“Barix is an extremely exciting company, and I am impressed by the technical competence that starts at the top,” said Campanale.  “Barix products have the unique capability to offer a tailored and optimized solution to every customer, and I believe this customer intimacy is one of its factors of success.  It is very stimulating and motivating to join a young company that has already gained much respect in the various markets we serve, yet has enormous growth potential.  It’s our chance to manage that growth and increase our business across these various markets.”


About Barix AG (www.barix.com)

Barix AG, headquartered in Zurich Switzerland, specializes in research and development of state of the art IP based communication and control technology. Barix products are stand-alone and able to remotely connect worldwide over standard networks / Internet offering new and improved solutions to the professional audio distribution, communication and automation industry. Barix products provide solutions in audio over IP (audio distribution and monitoring, communication, security) and automation (remote controlling, monitoring and maintenance).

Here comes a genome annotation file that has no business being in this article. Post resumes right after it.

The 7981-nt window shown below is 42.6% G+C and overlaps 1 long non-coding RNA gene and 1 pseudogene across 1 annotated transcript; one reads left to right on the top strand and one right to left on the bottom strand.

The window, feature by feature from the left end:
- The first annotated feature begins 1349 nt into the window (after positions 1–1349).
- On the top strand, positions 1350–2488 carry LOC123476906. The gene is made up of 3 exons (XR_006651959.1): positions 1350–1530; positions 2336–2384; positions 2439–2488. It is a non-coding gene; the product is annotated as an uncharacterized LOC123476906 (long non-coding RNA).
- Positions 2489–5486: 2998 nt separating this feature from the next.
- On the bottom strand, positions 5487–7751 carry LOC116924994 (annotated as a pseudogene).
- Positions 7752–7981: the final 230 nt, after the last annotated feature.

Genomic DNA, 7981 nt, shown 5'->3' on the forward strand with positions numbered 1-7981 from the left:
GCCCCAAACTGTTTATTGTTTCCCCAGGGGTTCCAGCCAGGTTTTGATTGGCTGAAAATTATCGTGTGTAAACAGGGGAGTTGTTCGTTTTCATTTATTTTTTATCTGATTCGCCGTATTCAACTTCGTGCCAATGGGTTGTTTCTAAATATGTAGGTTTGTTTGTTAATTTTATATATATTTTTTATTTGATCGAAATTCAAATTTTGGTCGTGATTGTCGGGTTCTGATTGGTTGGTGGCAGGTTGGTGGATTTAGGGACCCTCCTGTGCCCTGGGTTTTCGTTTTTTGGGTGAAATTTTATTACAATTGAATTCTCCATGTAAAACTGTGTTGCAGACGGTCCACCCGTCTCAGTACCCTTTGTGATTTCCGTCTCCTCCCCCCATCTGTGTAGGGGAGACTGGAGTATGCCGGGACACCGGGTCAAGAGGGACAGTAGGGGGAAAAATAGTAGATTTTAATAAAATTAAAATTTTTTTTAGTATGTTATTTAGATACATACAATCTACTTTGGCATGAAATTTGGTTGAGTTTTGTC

SIIA Education Division Announces New Board of Directors for 2010


Washington, D.C. (Nov. 3, 2009) – The Software & Information Industry Association (SIIA) today announced its new Education Division Board of Directors.  These newly elected and appointed executives from SIIA member companies will help provide the education technology industry with leadership, advocacy and critical market information in the crucial months and years ahead.